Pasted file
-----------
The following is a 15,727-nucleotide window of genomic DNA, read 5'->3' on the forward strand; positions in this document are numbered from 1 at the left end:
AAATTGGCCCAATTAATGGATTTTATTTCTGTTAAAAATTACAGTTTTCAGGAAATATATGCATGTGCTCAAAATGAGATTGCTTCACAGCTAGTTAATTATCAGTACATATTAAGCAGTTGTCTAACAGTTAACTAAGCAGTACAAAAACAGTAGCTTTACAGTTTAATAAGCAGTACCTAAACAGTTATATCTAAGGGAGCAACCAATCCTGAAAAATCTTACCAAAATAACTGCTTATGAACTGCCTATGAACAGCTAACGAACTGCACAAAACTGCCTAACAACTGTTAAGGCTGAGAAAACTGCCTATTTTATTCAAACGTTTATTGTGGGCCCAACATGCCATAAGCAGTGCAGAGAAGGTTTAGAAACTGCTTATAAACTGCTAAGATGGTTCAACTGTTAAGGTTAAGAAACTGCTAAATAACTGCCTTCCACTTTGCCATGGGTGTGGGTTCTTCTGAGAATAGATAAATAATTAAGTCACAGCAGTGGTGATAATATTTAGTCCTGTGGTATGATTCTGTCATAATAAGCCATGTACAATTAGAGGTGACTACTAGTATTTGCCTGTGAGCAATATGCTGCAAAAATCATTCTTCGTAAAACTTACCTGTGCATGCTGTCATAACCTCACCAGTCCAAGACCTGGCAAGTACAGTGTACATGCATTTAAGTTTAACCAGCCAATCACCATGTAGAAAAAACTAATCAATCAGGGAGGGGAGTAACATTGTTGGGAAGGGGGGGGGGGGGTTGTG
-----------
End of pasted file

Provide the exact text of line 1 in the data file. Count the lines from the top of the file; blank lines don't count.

The following is a 15,727-nucleotide window of genomic DNA, read 5'->3' on the forward strand; positions in this document are numbered from 1 at the left end: